Utilizing a cable modem or other less expensive circuit may seem like a good option but can result in unexpected cost. Your low monthly bill may mean that the bandwidth is shared among multiple tenants. If you subscribe to a cable modem with a 30-megabyte connection, you would expect to always be able to reach that high speed. However, it is possible that during peak hours, you won’t. Cable operators are only permitted to establish a certain amount of bandwidth within communities. That bandwidth branches off to different buildings and then to various tenants within those buildings. While you may be capped at a 30 Meg speed, you may never be able to reach that speed during organization hours. Is this a problem for you if you expect 30 and get 6?
Some providers offer customers dedicated and guaranteed bandwidth. With these, bandwidth belongs to you and your company only; no sharing. The presence of numerous buildings and tenants should have no effect on your speed. You should receive full capacity of your circuits no matter what the time of day.
For example, Metro Ethernet guarantees bandwidth in 5 met circuits, 10 Meg circuits, 50 and 100 Meg circuits. If you want to reach gigabit speeds from your business out to the net, you can by using a gigabit Internet provider.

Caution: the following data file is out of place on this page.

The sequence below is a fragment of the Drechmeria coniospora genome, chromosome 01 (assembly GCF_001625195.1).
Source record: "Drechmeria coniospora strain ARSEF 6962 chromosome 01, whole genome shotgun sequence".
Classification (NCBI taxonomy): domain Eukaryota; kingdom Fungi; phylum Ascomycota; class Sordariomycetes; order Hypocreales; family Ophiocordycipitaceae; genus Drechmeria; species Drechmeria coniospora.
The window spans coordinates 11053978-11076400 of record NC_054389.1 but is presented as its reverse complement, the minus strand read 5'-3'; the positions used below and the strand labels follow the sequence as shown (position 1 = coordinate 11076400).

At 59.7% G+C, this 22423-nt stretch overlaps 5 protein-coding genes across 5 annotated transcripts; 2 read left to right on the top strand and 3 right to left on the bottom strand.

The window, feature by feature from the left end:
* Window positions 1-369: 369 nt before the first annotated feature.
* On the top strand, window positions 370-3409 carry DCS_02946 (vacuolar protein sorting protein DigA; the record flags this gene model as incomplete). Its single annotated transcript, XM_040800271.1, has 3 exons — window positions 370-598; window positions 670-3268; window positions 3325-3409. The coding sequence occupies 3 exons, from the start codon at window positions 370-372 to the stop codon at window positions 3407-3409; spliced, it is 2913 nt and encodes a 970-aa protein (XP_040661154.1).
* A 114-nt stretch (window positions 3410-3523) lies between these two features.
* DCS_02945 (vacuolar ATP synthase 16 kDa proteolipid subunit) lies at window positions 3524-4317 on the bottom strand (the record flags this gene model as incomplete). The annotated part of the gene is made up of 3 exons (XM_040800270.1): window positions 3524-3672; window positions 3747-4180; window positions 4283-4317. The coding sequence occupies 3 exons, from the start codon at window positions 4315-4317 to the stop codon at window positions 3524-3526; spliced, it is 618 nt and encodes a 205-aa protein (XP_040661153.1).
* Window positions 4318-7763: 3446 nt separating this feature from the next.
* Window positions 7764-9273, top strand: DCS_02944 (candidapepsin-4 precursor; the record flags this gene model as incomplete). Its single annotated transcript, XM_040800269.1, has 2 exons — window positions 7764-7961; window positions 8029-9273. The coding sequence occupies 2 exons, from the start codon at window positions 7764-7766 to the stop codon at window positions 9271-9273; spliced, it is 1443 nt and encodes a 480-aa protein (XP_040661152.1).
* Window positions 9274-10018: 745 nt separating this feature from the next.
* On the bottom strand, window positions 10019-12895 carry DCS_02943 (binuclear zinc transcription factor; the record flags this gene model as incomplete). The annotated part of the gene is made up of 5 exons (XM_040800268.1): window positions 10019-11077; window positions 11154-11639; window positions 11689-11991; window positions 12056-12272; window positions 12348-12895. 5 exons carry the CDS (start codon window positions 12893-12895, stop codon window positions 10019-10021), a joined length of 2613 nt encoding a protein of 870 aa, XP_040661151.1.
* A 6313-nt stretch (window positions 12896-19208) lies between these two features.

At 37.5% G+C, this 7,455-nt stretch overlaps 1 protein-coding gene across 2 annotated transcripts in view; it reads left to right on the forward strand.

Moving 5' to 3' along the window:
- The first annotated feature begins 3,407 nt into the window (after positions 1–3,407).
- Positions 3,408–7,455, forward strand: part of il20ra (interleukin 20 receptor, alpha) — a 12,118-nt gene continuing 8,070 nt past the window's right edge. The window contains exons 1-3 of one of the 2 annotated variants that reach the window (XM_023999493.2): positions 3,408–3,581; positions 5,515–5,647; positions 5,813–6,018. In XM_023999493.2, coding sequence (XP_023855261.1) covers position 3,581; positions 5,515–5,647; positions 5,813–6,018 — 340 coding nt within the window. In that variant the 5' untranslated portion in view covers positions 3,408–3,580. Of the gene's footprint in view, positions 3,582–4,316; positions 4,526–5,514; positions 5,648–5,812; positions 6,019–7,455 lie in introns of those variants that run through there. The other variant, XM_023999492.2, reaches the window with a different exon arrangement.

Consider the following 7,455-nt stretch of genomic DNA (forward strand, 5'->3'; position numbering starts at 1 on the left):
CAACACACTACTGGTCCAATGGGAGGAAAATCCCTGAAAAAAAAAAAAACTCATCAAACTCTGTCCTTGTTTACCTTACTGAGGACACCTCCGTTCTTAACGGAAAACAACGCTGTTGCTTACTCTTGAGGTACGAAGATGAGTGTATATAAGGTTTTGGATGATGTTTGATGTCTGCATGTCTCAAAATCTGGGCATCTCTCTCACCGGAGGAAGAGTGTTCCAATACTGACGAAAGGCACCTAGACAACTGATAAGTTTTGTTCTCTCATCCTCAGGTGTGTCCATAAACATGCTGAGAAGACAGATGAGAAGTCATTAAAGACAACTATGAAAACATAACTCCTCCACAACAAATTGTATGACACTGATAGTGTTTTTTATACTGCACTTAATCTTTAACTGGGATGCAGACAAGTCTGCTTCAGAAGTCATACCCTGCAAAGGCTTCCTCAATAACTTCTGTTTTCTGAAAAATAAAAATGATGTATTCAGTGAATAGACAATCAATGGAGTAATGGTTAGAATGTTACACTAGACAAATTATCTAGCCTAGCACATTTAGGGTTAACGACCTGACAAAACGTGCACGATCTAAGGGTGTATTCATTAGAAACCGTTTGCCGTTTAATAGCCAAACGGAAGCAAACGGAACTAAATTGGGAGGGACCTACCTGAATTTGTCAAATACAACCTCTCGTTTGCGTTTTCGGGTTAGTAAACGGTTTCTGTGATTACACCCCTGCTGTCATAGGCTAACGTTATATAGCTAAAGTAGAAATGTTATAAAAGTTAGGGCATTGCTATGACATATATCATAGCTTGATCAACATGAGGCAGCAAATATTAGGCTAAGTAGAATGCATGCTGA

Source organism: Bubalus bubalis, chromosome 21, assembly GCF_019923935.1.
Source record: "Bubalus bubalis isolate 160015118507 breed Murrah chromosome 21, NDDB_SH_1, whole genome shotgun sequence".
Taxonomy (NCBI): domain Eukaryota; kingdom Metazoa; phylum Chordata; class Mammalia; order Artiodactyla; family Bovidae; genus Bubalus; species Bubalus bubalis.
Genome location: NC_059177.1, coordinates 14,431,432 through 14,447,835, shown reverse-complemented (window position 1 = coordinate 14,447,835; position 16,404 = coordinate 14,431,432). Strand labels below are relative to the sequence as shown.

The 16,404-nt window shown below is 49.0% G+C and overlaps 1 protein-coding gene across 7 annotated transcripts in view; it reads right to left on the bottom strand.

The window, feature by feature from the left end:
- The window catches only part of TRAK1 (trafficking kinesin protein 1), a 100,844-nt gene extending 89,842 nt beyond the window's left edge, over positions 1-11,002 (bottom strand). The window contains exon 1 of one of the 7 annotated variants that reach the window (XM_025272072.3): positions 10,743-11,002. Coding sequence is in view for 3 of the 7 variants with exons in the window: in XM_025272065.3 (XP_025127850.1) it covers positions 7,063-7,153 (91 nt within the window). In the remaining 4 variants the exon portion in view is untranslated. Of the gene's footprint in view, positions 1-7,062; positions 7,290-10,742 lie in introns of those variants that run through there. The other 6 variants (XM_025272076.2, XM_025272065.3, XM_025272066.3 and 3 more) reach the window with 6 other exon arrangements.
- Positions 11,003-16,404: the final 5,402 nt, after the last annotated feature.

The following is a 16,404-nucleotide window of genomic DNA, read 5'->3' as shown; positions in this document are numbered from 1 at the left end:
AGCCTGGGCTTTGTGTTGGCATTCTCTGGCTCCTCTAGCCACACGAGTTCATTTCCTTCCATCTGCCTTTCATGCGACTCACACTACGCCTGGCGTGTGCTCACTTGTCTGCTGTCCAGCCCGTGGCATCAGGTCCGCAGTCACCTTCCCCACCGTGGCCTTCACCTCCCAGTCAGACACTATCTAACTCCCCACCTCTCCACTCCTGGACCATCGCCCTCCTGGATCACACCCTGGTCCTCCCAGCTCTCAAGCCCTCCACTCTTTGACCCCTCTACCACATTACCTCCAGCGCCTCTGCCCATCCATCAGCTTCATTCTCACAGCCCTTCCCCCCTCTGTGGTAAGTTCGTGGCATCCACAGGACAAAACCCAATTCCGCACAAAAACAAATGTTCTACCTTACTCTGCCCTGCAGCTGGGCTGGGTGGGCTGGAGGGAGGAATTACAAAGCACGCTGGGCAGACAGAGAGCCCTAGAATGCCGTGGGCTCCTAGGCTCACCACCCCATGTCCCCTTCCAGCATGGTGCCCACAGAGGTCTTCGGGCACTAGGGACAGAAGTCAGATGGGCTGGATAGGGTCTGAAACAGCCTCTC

Providers in these situations deliver enough to cover everyone’s needs. The providers divide their circuit to various tenants while guaranteeing that everyone gets their contracted speed.
Alpharetta has some providers that offer exceptional Internet bandwidth products and services. However, circuits can still go down and cause disruption. What can you do to minimize the chance that you will experience an outage of some kind?
Try using redundant circuits.
Redundancy basically comes in two forms.
A single carrier, providing multiple circuits, to one customer, characterizes one form of redundancy. These redundant circuits help protect from certain failures, for example, router port issues or physical line trouble. Damage to an external wire or part can cause the failure of all of your circuits. A regional outage experienced by your carrier can have the same result. While there is some protection, there is also some risk.
The other type of redundancy requires you to utilize circuits from different carriers. You may want your circuits to appear and act as if they are one and come from the same source. If so you can use IP address allocations and advanced routers to do so. Though they may appear as one, you know that they are each individual circuits and redundant to each other. This redundancy, referred to as diversity redundancy, offers much greater protection. You will still have a live, fully functioning carrier if one fails.